We asked Anna Flockett, the UK-based editor of Startups Magazine, for her thoughts on the UK’s current market potential for startups, this is what she had to say:
When it comes to startups, the UK, and in particular London, has always been a huge marketplace – also known as the business capital of Europe, London is home to 40% of all European headquarters. With the rich number and quality of businesses, the UK is a hub for finance and funding, and provides good education, meaning entrepreneurs have access to large number of skilled and qualified employees. The UK market also provides the opportunity for businesses to easily upskill and continually develop their knowledge.
With the current climate, the whole world has turned upside down and there are a number of uncertainties. The UK is no different, but the Government has taken a number of actions, provided help and prioritised businesses as much as possible. This has meant that a lot of businesses have had to focus on adapting their operations post-pandemic to maintain increased levels of accessibility, looking at what changes need to be made both short and long term.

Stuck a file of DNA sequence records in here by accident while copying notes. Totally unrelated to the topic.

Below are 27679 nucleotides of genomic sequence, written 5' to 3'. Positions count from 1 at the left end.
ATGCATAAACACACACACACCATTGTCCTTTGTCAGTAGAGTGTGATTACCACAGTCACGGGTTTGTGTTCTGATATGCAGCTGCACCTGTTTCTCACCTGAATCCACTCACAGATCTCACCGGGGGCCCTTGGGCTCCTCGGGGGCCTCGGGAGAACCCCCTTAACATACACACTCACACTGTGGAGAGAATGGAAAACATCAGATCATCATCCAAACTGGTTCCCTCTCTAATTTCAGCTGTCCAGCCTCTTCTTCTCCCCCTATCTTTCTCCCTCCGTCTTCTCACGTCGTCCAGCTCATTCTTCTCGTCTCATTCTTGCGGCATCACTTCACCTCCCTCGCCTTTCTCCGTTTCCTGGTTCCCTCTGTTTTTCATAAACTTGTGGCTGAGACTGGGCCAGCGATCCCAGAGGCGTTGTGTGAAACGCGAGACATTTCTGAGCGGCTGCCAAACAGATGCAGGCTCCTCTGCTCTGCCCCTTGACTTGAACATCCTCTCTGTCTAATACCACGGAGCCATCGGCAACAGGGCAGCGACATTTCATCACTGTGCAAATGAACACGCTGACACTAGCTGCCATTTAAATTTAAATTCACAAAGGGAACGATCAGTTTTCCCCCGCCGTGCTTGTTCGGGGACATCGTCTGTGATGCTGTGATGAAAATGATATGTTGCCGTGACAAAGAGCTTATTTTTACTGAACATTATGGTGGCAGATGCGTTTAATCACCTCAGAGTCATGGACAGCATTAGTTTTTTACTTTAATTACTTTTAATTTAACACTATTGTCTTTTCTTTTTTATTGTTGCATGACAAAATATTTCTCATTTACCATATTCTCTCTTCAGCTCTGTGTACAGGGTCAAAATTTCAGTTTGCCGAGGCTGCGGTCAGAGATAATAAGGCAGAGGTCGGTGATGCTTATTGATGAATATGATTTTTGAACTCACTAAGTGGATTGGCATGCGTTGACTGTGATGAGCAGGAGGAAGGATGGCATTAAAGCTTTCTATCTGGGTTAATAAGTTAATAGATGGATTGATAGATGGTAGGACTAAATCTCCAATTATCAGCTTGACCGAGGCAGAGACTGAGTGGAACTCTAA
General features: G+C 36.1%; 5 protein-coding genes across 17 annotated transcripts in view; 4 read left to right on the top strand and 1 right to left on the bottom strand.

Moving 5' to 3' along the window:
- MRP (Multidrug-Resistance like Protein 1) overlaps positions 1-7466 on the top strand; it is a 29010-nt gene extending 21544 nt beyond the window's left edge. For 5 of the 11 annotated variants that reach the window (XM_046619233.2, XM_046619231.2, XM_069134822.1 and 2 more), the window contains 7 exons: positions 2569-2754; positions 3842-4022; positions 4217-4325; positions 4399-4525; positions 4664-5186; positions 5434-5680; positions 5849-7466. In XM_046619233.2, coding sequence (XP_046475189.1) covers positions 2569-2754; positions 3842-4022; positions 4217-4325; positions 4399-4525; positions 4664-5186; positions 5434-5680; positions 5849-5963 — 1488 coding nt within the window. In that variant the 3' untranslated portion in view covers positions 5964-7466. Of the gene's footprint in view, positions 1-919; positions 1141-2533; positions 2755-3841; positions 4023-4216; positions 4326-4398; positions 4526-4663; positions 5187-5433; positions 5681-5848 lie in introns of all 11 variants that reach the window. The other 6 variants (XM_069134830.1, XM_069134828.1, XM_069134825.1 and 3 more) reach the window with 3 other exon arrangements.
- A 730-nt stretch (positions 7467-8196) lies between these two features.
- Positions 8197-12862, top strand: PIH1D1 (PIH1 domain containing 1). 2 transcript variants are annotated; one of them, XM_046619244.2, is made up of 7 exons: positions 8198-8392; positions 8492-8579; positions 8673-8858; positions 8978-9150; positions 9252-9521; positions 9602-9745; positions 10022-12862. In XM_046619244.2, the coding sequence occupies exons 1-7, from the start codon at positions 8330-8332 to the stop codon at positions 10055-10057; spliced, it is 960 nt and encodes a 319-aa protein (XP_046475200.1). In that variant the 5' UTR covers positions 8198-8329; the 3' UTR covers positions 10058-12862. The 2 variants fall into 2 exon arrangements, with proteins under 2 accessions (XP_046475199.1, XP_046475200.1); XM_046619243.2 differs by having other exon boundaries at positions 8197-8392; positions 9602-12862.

UK Businesses, and in particular startups, have been lucky in the sense that the UK Government has designed specific initiatives, grants and schemes to help across all sectors wherever possible, as getting the economy and business marketplace thriving is one of Britain’s main priorities. But how have these businesses been coping, and what have they been doing to adapt to this, perhaps temporary, but uncertain climate?
A lot of businesses have pivoted to a slightly different model, or have added new elements to their business to keep them going short-term. Whether these plans are going to be taken forward or not, it has worked for a large percentage of businesses, one of the biggest sectors being hospitality.
There has obviously been a lot of speculation about the ‘change of the business world’ and the end of the office scene in the UK after COVID, however research shows that over 90% of workers are looking forward to getting back into the office but want to adopt more of a hybrid working approach. This means businesses who heavily relied on the morning commuters and peak time travellers will see the marketplace boom again.